Shedding the Light on John Calipari's 5 Most Controversial Players at UK

Paul AblesContributor IIIMay 1, 2012

Shedding the Light on John Calipari's 5 Most Controversial Players at UK

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    Whenever John Calipari is your head coach, your program is bound to receive a lot of unnecessary negative press, and Kentucky fans know exactly what that's like.

    Ever since Calipari took control of this program, national sports writers and local bloggers alike have taken their jabs at the enigmatic UK coach, who has had controversy follow him ever since Marcus Camby accepted money from an agent during Calipari's days at UMass.

    Whether or not this controversy is warranted is another discussion altogether. Coach Cal has been extremely successful and charitable at every college destination at which he has coached. However, the saddest part of this constant negativity is how it affects his players.

    Many people believe that John Calipari's players are cheaters and thugs, and represent all that is wrong with college basketball. Because of Calipari's willingness to recruit so-called "one-and-done" players every year, his players supposedly do not care about coming to school and only come to Kentucky in order to make it to the NBA one day.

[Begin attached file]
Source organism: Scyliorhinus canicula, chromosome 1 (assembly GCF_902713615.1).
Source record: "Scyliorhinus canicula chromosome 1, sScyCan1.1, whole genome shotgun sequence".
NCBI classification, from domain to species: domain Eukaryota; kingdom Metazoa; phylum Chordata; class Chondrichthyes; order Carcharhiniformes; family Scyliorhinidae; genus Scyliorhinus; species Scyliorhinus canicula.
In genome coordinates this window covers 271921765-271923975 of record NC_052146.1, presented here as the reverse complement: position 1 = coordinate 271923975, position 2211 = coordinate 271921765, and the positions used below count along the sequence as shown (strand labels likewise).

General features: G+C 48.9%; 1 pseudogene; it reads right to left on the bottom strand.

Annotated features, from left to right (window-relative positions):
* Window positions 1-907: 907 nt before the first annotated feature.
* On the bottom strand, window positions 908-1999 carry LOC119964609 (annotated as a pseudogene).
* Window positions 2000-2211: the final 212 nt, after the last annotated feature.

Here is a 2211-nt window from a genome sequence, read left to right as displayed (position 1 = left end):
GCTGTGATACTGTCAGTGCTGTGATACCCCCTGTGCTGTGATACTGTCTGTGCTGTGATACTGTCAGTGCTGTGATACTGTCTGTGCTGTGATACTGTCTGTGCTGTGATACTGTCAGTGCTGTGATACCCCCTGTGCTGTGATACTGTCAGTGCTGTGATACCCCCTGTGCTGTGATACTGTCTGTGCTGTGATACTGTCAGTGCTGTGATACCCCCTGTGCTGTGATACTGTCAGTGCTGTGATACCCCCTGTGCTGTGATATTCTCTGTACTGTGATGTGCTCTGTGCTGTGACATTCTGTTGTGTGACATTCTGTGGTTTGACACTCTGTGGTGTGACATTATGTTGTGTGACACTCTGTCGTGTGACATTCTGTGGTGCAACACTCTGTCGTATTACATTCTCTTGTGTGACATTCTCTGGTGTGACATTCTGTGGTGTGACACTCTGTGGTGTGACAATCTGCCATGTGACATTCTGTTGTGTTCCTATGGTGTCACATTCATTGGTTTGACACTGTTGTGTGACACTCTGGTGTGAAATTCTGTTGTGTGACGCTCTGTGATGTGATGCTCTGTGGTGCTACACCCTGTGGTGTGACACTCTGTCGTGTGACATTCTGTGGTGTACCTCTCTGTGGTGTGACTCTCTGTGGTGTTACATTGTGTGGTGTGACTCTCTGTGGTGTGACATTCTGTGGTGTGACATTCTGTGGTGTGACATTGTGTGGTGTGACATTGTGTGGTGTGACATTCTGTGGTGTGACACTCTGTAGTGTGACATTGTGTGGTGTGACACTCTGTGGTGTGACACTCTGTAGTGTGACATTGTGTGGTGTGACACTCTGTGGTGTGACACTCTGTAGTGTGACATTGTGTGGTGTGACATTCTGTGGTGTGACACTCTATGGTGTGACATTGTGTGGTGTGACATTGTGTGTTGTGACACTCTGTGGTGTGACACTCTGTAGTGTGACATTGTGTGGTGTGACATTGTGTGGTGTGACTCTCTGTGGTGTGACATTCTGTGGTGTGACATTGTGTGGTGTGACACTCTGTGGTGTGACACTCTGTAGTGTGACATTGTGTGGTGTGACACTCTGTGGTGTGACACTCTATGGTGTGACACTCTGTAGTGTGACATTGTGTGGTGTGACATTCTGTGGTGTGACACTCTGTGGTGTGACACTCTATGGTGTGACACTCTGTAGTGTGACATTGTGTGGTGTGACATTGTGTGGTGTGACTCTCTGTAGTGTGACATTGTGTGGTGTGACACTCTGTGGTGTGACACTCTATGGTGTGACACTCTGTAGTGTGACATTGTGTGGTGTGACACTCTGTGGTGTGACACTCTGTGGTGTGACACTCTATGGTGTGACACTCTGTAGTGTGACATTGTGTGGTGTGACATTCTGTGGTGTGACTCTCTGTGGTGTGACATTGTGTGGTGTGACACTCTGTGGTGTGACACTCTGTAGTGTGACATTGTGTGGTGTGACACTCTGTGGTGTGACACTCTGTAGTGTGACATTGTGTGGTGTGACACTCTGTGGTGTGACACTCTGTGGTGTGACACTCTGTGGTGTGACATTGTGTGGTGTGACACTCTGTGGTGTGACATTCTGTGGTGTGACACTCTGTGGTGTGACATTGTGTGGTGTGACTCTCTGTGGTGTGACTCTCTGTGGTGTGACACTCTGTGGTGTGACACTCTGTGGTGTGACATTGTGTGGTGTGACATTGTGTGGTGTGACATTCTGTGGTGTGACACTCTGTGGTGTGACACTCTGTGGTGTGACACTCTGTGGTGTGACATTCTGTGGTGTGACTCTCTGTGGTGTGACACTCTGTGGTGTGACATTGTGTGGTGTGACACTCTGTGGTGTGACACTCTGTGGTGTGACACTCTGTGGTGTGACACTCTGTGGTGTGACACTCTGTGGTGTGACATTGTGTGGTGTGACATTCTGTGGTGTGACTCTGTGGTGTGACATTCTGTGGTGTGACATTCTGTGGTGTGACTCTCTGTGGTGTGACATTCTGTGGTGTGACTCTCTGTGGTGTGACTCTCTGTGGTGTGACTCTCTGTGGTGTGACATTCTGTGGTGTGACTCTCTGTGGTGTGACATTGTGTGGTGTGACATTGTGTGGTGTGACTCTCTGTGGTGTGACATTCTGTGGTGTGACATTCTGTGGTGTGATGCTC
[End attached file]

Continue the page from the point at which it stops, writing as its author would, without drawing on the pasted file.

This article highlights the five most "controversial" players during Calipari's tenure. For many of them, the controversy was overblown by a negative media outlook and most of these players ended up having excellent careers in Lexington and exemplified what it meant to be a student-athlete.

    Although there was a rotten apple in the bunch, these players ended their careers making a positive impact on the university and its fans.

5. John Wall

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    When John Calipari agreed to become the UK coach on April 1, 2009, he ushered in a new era of Kentucky basketball and made it clear why he chose to accept the job:

    "I'm here [at UK] because I can recruit the best of the best here. That's why I'm here. We can get who we need, then, it's changing the culture of the program."